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Head trauma

Early head trauma can cause depression later in life

Tuesday, December 31, 2013 by: Sharon Heller, PhD
Tags: head trauma, depression, inflammation

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(NaturalNews) Some people suffer from depression their whole lives. But others will suddenly become depressed in their 40s, 50s or 60s. Why would this suddenly happen? One reason, a new animal study suggests, relates to concussions experienced as young adults and an immune challenge from the head injury.

Of Mice and Melancholy

In a study published online in the journal Biological Psychiatry, researchers compared mice that had experienced moderate traumatic brain injury (TBI) to uninjured mice.

Initially, the injured mice showed some coordination problems that resolved within a week and some signs of depression that improved within one month. These symptoms were explained by neuroinflammation that occurs after a TBI.

But 30 days after the injury, when the researchers examined the brains of the injured mice, they found that the immune cells of the injured mice had remained on high alert since the injury.

Surprising Long-Term Effects

What was surprising in this study was the nature of the concussions and unexpected sequelae. The concussions suffered by the mice were caused by diffuse, or spread-out, trauma to the brain, from which people and animals recover fairly quickly. Typically, neither animals nor humans show any problems with thinking or moving about a week after such an injury to the brain, and full recovery is assumed. Yet, unknowingly, inflammation in the brain continues, and when later faced with an immune challenge, excessive inflammation results.

What does inflammation have to do with later depression? 30 days after the TBI, the mice were injected with lipopolysaccharide, the dead, outer cell wall of bacteria that stimulates an immune reaction in animals. Within 24 hours following the injection, the brains of the injured mice had dramatically higher levels of two inflammation-related proteins than did the brains of normal mice, and the injured mice were much less social than uninjured mice. Within 72 hours following the injection, the injured mice had little interest in sugar water, avoiding a typical pleasurable activity, and showed increased resignation, or a sign of "giving up." The mice were depressed!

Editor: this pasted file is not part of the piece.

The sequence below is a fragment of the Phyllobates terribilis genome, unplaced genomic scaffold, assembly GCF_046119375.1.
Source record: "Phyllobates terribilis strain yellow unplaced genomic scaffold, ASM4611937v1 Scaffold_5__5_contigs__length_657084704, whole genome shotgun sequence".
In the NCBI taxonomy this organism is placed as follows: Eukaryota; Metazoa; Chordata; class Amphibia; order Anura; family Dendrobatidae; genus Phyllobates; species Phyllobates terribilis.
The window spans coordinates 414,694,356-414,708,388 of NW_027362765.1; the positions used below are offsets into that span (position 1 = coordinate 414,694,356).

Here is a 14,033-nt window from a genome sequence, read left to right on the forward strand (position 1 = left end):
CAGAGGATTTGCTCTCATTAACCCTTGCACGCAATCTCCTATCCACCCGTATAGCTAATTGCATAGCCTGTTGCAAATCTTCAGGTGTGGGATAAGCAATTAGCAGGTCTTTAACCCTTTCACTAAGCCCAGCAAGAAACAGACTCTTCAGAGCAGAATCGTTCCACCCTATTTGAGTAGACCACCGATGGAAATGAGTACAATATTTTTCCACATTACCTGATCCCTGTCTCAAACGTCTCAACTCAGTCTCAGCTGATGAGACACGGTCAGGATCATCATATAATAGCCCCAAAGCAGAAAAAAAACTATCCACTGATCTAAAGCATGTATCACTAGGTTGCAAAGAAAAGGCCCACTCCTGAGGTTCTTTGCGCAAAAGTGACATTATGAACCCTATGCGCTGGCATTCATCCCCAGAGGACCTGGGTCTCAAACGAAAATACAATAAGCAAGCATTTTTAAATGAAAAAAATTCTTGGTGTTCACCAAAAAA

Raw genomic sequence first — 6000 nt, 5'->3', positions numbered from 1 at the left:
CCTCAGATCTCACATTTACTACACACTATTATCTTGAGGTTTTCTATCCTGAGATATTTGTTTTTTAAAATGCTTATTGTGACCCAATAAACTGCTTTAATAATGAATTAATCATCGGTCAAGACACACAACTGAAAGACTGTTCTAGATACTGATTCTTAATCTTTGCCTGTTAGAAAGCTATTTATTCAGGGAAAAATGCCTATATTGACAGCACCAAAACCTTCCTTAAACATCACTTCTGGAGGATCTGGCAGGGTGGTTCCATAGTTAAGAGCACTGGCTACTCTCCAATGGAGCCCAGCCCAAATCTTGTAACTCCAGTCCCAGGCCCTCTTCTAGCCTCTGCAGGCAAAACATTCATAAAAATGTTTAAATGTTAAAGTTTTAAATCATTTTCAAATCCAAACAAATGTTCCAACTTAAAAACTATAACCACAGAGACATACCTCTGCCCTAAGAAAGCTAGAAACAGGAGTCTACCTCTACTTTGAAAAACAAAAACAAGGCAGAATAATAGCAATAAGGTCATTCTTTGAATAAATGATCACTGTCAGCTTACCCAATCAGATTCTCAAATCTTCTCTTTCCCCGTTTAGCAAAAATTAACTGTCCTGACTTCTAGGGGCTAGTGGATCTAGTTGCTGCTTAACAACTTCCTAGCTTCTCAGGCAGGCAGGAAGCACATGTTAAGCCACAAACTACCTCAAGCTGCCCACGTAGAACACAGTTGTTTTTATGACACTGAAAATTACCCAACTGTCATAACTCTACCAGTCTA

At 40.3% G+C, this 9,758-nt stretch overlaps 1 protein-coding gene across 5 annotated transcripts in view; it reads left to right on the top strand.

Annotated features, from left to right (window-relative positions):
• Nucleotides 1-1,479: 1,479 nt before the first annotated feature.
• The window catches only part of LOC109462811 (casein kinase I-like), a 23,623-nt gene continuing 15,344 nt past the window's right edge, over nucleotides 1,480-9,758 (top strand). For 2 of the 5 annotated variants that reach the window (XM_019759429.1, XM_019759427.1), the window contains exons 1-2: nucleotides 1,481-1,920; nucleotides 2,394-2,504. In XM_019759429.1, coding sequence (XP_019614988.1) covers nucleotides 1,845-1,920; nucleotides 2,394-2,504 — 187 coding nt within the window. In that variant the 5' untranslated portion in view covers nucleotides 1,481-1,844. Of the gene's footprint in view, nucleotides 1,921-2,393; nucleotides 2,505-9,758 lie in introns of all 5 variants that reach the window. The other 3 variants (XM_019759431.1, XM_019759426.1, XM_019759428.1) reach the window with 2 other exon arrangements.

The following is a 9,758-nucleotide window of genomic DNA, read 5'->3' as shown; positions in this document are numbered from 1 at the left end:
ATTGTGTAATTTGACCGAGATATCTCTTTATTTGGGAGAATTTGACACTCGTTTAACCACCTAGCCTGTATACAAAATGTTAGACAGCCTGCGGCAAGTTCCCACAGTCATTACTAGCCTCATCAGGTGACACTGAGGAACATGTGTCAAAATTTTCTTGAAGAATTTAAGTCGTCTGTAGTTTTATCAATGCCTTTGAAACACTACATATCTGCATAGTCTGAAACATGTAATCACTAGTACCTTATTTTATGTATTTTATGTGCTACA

Treating Inflammation-Related Depression

These findings have implications not only for possible causes of late onset depression in humans but also for treatment. As these depressive symptoms are likely inflammation-related, they may not respond to common antidepressants. The researchers are investigating potential treatments that could either prevent a high-alert immune response immediately after injury or later reverse the high-alert characteristics of these cells.

Sources for this article include:





About the author:
Sharon Heller, PhD is a developmental psychologist who specializes in books on holistic solutions for anxiety, panic and sensory processing disorder (SPD). She is the author of several popular psychology books including "Uptight & Off Center: How sensory processing disorder throws adults off balance & how to create stability" (Symmetry, 2013), "Anxiety: Hidden Causes, Why your anxiety may not be 'all in your head' but from something physical" (Symmetry, 2011) and "Too Loud, Too Bright, Too Fast, Too Tight, What to do if you are sensory defensive in an overstimulating world" (HarperCollins, 2002). She can be contacted via email at [email protected] and via her website, www.sharonheller.net. You can also follow her blog at http://sharonhellerphd.blogspot.com

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